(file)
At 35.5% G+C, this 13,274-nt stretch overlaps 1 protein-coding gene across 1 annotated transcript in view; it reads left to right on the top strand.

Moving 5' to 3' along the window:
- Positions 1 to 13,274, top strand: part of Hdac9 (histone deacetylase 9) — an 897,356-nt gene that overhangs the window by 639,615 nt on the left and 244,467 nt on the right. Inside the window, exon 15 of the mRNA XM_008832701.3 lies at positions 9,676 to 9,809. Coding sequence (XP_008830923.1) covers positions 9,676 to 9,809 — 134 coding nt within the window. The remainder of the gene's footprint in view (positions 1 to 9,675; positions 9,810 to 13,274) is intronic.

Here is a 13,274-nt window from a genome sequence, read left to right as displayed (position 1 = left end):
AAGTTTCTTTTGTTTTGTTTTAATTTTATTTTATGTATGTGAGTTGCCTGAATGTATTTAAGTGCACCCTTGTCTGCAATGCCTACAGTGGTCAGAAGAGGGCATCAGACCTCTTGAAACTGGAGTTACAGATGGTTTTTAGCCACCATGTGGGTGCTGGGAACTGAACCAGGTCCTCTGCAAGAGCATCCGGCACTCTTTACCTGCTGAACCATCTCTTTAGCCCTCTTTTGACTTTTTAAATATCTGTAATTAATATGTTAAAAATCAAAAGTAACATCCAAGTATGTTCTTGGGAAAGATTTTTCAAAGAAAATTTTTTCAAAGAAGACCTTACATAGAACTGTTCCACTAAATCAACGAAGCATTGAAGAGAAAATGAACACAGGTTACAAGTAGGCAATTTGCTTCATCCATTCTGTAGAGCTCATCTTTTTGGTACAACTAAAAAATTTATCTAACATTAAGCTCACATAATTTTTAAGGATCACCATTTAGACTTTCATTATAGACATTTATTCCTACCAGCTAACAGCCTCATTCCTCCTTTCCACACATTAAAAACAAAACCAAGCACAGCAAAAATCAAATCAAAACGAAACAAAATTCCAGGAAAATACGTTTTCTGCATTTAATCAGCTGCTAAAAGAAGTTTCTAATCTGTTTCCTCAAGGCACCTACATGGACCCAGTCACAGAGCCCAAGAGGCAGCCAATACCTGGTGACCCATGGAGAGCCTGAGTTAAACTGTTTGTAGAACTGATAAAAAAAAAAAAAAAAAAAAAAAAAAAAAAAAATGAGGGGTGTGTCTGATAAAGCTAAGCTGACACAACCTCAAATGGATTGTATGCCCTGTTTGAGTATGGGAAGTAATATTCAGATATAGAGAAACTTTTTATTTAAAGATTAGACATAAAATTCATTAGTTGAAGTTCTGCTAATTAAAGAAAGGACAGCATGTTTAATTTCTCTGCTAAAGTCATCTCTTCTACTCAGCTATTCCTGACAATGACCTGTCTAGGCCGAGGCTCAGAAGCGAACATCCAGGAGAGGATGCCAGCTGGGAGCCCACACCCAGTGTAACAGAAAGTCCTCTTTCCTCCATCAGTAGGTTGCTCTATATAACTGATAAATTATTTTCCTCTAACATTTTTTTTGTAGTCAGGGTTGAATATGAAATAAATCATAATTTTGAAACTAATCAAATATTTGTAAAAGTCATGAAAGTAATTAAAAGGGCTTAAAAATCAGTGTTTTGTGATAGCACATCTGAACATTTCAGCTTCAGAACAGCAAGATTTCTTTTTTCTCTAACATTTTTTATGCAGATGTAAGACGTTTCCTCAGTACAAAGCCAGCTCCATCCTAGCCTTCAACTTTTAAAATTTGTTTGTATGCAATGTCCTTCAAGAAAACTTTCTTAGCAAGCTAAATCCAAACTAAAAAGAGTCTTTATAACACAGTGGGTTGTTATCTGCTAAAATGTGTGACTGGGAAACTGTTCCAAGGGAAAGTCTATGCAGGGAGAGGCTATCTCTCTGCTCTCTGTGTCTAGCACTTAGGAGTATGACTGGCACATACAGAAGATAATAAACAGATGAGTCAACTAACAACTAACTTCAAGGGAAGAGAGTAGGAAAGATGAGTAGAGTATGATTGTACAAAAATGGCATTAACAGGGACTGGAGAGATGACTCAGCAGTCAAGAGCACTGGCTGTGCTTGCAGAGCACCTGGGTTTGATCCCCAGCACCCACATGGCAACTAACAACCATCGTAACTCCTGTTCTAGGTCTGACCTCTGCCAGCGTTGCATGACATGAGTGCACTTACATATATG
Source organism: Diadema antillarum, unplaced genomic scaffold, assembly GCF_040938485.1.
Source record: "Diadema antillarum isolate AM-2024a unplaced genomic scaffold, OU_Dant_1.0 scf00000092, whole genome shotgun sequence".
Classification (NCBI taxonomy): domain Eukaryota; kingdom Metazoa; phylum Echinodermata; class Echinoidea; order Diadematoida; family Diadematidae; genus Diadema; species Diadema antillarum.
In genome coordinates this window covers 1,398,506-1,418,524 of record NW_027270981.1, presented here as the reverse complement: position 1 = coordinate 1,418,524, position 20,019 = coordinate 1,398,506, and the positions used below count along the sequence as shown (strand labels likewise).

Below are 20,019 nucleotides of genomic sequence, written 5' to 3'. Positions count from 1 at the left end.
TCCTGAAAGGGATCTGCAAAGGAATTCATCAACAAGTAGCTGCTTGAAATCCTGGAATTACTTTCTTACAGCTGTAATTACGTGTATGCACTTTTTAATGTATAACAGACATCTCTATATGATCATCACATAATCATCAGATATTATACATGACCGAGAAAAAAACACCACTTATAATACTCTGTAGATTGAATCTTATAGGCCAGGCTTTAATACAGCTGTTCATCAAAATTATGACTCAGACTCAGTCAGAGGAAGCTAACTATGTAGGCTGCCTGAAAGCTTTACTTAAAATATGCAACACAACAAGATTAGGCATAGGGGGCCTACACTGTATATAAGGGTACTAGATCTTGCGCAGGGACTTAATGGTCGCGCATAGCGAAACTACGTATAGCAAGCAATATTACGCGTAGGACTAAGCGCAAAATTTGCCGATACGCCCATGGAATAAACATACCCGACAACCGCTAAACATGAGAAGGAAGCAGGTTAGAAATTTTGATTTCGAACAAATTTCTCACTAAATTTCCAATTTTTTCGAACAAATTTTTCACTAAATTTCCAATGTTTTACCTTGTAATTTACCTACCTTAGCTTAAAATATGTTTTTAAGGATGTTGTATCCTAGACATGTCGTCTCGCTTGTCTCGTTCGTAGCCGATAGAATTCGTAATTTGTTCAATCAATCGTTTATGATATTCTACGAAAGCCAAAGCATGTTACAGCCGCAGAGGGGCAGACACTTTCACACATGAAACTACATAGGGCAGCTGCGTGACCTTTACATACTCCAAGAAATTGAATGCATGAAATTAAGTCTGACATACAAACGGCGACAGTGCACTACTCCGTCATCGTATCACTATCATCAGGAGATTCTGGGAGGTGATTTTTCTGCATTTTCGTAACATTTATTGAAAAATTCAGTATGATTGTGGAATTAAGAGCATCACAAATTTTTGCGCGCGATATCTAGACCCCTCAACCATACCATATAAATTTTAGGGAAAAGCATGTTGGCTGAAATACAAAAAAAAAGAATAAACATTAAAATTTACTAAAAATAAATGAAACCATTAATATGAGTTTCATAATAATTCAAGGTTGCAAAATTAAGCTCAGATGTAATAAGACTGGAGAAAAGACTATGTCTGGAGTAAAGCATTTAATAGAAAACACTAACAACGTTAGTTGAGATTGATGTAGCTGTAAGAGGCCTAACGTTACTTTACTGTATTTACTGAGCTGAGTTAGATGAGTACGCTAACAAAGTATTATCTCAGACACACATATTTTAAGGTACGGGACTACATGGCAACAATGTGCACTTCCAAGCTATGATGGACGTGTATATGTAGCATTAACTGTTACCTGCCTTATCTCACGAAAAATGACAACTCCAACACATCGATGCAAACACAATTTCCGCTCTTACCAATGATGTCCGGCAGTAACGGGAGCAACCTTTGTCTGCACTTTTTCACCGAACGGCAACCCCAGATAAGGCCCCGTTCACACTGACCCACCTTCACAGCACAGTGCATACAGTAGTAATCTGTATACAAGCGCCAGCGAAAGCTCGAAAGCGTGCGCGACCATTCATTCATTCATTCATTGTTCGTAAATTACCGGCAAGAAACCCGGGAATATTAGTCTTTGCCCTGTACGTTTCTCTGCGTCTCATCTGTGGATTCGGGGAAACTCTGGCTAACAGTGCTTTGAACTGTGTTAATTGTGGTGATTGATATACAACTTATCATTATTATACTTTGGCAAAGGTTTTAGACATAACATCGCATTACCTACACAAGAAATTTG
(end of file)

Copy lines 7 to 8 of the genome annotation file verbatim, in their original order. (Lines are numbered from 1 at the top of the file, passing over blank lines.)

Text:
Source record: "Diadema antillarum isolate AM-2024a unplaced genomic scaffold, OU_Dant_1.0 scf00000092, whole genome shotgun sequence".
Classification (NCBI taxonomy): domain Eukaryota; kingdom Metazoa; phylum Echinodermata; class Echinoidea; order Diadematoida; family Diadematidae; genus Diadema; species Diadema antillarum.